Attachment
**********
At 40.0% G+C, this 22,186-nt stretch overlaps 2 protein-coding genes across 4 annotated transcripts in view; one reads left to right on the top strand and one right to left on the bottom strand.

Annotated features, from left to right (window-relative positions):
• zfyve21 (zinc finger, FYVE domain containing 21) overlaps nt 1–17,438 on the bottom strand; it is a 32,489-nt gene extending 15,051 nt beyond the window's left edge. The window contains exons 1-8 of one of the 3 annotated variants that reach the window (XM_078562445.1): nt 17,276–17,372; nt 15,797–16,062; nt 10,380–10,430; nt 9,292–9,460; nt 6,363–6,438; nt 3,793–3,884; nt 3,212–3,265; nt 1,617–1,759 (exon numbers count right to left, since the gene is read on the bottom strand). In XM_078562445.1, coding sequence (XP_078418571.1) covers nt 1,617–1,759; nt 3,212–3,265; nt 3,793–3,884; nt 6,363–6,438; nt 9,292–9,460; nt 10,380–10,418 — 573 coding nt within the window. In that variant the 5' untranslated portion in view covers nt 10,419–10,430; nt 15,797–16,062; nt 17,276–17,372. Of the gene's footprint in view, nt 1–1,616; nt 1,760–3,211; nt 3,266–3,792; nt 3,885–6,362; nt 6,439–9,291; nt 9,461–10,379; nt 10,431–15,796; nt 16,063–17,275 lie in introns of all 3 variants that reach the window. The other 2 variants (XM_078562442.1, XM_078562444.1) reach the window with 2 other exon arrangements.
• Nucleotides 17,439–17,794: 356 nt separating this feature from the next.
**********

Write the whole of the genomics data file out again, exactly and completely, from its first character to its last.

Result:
At 40.0% G+C, this 22,186-nt stretch overlaps 2 protein-coding genes across 4 annotated transcripts in view; one reads left to right on the top strand and one right to left on the bottom strand.

Annotated features, from left to right (window-relative positions):
• zfyve21 (zinc finger, FYVE domain containing 21) overlaps nt 1–17,438 on the bottom strand; it is a 32,489-nt gene extending 15,051 nt beyond the window's left edge. The window contains exons 1-8 of one of the 3 annotated variants that reach the window (XM_078562445.1): nt 17,276–17,372; nt 15,797–16,062; nt 10,380–10,430; nt 9,292–9,460; nt 6,363–6,438; nt 3,793–3,884; nt 3,212–3,265; nt 1,617–1,759 (exon numbers count right to left, since the gene is read on the bottom strand). In XM_078562445.1, coding sequence (XP_078418571.1) covers nt 1,617–1,759; nt 3,212–3,265; nt 3,793–3,884; nt 6,363–6,438; nt 9,292–9,460; nt 10,380–10,418 — 573 coding nt within the window. In that variant the 5' untranslated portion in view covers nt 10,419–10,430; nt 15,797–16,062; nt 17,276–17,372. Of the gene's footprint in view, nt 1–1,616; nt 1,760–3,211; nt 3,266–3,792; nt 3,885–6,362; nt 6,439–9,291; nt 9,461–10,379; nt 10,431–15,796; nt 16,063–17,275 lie in introns of all 3 variants that reach the window. The other 2 variants (XM_078562442.1, XM_078562444.1) reach the window with 2 other exon arrangements.
• Nucleotides 17,439–17,794: 356 nt separating this feature from the next.